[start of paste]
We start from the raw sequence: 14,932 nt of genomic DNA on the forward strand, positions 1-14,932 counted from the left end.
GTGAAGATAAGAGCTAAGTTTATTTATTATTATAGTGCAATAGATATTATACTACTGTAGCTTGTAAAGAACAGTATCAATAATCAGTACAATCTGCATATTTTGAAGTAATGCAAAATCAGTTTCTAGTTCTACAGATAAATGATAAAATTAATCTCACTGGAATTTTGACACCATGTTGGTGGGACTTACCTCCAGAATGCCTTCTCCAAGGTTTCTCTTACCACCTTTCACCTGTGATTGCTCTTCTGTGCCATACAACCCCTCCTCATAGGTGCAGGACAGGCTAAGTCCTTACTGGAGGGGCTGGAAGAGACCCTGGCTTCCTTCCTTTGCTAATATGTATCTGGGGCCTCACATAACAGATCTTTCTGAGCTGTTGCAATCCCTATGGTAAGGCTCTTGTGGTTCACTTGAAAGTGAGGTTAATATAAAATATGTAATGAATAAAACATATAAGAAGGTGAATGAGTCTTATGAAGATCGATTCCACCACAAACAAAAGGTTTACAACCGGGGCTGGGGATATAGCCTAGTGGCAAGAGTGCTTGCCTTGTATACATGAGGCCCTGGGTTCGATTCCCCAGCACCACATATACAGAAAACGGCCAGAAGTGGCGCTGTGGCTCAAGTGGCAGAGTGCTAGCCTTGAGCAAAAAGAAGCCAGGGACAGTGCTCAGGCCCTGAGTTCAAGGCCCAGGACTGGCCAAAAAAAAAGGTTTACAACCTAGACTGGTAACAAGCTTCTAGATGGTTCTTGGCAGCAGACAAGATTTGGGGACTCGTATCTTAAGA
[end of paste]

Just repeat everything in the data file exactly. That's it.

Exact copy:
We start from the raw sequence: 14,932 nt of genomic DNA on the forward strand, positions 1-14,932 counted from the left end.
GTGAAGATAAGAGCTAAGTTTATTTATTATTATAGTGCAATAGATATTATACTACTGTAGCTTGTAAAGAACAGTATCAATAATCAGTACAATCTGCATATTTTGAAGTAATGCAAAATCAGTTTCTAGTTCTACAGATAAATGATAAAATTAATCTCACTGGAATTTTGACACCATGTTGGTGGGACTTACCTCCAGAATGCCTTCTCCAAGGTTTCTCTTACCACCTTTCACCTGTGATTGCTCTTCTGTGCCATACAACCCCTCCTCATAGGTGCAGGACAGGCTAAGTCCTTACTGGAGGGGCTGGAAGAGACCCTGGCTTCCTTCCTTTGCTAATATGTATCTGGGGCCTCACATAACAGATCTTTCTGAGCTGTTGCAATCCCTATGGTAAGGCTCTTGTGGTTCACTTGAAAGTGAGGTTAATATAAAATATGTAATGAATAAAACATATAAGAAGGTGAATGAGTCTTATGAAGATCGATTCCACCACAAACAAAAGGTTTACAACCGGGGCTGGGGATATAGCCTAGTGGCAAGAGTGCTTGCCTTGTATACATGAGGCCCTGGGTTCGATTCCCCAGCACCACATATACAGAAAACGGCCAGAAGTGGCGCTGTGGCTCAAGTGGCAGAGTGCTAGCCTTGAGCAAAAAGAAGCCAGGGACAGTGCTCAGGCCCTGAGTTCAAGGCCCAGGACTGGCCAAAAAAAAAGGTTTACAACCTAGACTGGTAACAAGCTTCTAGATGGTTCTTGGCAGCAGACAAGATTTGGGGACTCGTATCTTAAGA